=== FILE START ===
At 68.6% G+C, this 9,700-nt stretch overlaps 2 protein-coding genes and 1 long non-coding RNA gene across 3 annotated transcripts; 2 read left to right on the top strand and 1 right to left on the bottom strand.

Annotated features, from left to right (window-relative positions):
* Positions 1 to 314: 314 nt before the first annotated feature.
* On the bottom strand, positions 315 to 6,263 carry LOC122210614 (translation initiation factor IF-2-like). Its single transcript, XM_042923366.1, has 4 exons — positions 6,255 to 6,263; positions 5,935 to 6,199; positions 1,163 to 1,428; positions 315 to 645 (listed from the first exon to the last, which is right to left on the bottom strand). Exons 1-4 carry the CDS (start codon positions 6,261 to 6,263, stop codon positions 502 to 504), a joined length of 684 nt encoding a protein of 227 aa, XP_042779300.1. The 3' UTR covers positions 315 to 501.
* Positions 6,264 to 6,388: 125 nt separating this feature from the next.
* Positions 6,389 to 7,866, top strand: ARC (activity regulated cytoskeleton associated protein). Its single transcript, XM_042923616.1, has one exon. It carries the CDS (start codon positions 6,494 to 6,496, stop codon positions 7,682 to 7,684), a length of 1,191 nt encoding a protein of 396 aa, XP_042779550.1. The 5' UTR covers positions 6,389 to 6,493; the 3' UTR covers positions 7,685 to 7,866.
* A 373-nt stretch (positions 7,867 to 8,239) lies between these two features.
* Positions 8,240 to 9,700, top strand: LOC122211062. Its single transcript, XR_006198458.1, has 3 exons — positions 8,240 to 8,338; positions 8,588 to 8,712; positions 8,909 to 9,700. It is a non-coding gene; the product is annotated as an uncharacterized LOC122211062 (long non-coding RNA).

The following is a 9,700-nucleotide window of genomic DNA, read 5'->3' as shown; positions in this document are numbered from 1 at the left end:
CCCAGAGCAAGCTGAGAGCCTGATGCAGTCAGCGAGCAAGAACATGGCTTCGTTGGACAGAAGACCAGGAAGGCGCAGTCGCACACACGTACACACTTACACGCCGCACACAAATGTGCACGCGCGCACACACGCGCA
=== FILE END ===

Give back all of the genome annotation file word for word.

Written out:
At 68.6% G+C, this 9,700-nt stretch overlaps 2 protein-coding genes and 1 long non-coding RNA gene across 3 annotated transcripts; 2 read left to right on the top strand and 1 right to left on the bottom strand.

Annotated features, from left to right (window-relative positions):
* Positions 1 to 314: 314 nt before the first annotated feature.
* On the bottom strand, positions 315 to 6,263 carry LOC122210614 (translation initiation factor IF-2-like). Its single transcript, XM_042923366.1, has 4 exons — positions 6,255 to 6,263; positions 5,935 to 6,199; positions 1,163 to 1,428; positions 315 to 645 (listed from the first exon to the last, which is right to left on the bottom strand). Exons 1-4 carry the CDS (start codon positions 6,261 to 6,263, stop codon positions 502 to 504), a joined length of 684 nt encoding a protein of 227 aa, XP_042779300.1. The 3' UTR covers positions 315 to 501.
* Positions 6,264 to 6,388: 125 nt separating this feature from the next.
* Positions 6,389 to 7,866, top strand: ARC (activity regulated cytoskeleton associated protein). Its single transcript, XM_042923616.1, has one exon. It carries the CDS (start codon positions 6,494 to 6,496, stop codon positions 7,682 to 7,684), a length of 1,191 nt encoding a protein of 396 aa, XP_042779550.1. The 5' UTR covers positions 6,389 to 6,493; the 3' UTR covers positions 7,685 to 7,866.
* A 373-nt stretch (positions 7,867 to 8,239) lies between these two features.
* Positions 8,240 to 9,700, top strand: LOC122211062. Its single transcript, XR_006198458.1, has 3 exons — positions 8,240 to 8,338; positions 8,588 to 8,712; positions 8,909 to 9,700. It is a non-coding gene; the product is annotated as an uncharacterized LOC122211062 (long non-coding RNA).

The following is a 9,700-nucleotide window of genomic DNA, read 5'->3' as shown; positions in this document are numbered from 1 at the left end:
CCCAGAGCAAGCTGAGAGCCTGATGCAGTCAGCGAGCAAGAACATGGCTTCGTTGGACAGAAGACCAGGAAGGCGCAGTCGCACACACGTACACACTTACACGCCGCACACAAATGTGCACGCGCGCACACACGCGCA